Strength, gait speed, and balance as well as evidence-based assessment tools were used to measure changes over 12 weeks. The intervention was associated with significant improvements in the following tests: 30-second chair stands (P<.0001), Timed Up & Go Test (P=.0051), 4-item Dynamic Gait Index (P=.0004), and Activities-Specific Balance Confidence Scale (P=.0006).
Participants self-reported behavior changes included improving balance and endurance (93%); increasing fluid intake (43%); being more observant of the environment (43%); using sleep hygiene techniques (36%); implementing changes to home environment (21%); engaging in more exercise and activity (21%); making medication changes, carrying a phone, and adjusting mood (each 7%).
Advanced practice providers and interprofessional team members should promote person-centered fall risk factor modification, mobility, and exercise plans. Clinics such as On the Move are sustainable programs that meet a crucial need in the health care of older adults.
Evidence for the 4Ms: Interactions and outcomes across the care continuum
Journal of Aging and Health. 2021;33(7-8): 469-481.
Summary: This article delineates the evidence for the 4Ms — what matters, medication, mentation, and mobility — in providing age-friendly care to older adults across care settings. The 4Ms framework forms the basis of age-friendly care and guides health care providers in assessment and action steps when providing care to older adults. The authors argue “that the simplicity and focus for the 4Ms set is starting with what’s most important to the older adult, with the concomitant intersection of all 4Ms driving quality and safety in the plan of care.”
Commentary by Dr. Greenberg: In 2017, The John A. Hartford Foundation and the Institute for Healthcare Improvement (IHI), in partnership with the American Hospital Association and the Catholic Health Association of the United States, set out to significantly change the care received by older adults by beginning the Age-Friendly Health System initiative. The partnership created a care model to integrate in a variety of health care settings, allowing for ease of use and reliability.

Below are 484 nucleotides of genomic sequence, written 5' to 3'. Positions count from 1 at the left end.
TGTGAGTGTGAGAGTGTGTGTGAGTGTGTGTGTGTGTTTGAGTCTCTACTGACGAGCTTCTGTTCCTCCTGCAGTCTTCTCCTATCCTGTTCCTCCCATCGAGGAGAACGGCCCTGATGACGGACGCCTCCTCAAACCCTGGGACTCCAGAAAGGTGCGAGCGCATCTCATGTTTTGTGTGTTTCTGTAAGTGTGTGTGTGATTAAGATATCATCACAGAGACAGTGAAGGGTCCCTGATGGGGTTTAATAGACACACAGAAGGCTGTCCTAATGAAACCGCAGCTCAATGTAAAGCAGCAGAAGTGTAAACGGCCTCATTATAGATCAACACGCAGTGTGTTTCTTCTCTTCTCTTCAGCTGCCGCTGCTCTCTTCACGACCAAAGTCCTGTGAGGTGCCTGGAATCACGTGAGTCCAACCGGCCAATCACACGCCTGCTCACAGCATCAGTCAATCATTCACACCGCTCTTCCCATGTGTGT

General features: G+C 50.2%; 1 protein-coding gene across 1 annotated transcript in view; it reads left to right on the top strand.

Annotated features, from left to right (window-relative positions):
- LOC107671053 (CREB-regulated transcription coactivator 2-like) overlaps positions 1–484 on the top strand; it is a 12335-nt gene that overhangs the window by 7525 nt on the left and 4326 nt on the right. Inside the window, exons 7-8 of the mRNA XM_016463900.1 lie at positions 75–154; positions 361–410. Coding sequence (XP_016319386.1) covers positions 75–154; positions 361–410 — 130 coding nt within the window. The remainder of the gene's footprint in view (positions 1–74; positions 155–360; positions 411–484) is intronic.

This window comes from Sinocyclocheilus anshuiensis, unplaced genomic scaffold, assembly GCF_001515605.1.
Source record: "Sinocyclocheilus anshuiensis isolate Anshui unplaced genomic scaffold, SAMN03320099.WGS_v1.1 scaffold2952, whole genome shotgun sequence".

The Age-Friendly Health System evidence-based initiative was developed by researchers, clinical geriatric specialists, and health system leaders. A convening of geriatric experts reviewed 17 geriatric care models with level 1 or 2a evidence of impact and identified 90 care elements. Redundancies were removed and 13 discrete features were found by the IHI team. An expert meeting led to the selection of the vital set of 4Ms: what matters, medication, mentation, and mobility.
For what matters, know and align care with each older adult’s specific health outcome goals and care preferences. If medication is necessary, use an age-friendly medication that does not interfere with what matters to the older adult’s mentation or mobility. Prevent identify, treat, and manage dementia and delirium; ensure older adults move safely; and set mobility goals to maintain function and do what matters.
Advanced practice providers in all care settings are instrumental in implementing age-friendly care for older adults, their families, and caregivers to promote positive clinical outcomes and meet individualized goals.
aReference to specific commercial products, manufacturers, companies, or trademarks does not constitute its endorsement or recommendation by the US Government, Department of Health and Human Services, or Centers for Disease Control and Prevention.
1. Simpson V, Edwards N, Kovich M. Conversations about wellness: a qualitative analysis of patient narratives post annual wellness visits. Geriatr Nurs. 2021;42(3):681-686. doi:10.1016/j.gerinurse.2021.03.001
2. Kanne GE, Sabol VK, Pierson D, Corcoran MW, Silva SG, White HK. On the Move clinic: a fall prevention nurse practitioner-driven model of care. Geriatr Nurs. 2021;42(4):850-854. doi:10.1016/j.gerinurse.2021.03.019
3. Mate K, Fulmer T, Pelton L, et al. Evidence for the 4Ms: Interactions and outcomes across the care continuum. J Aging Health. 2021;33(7-8): 469-481.doi:10.1177%2F0898264321991658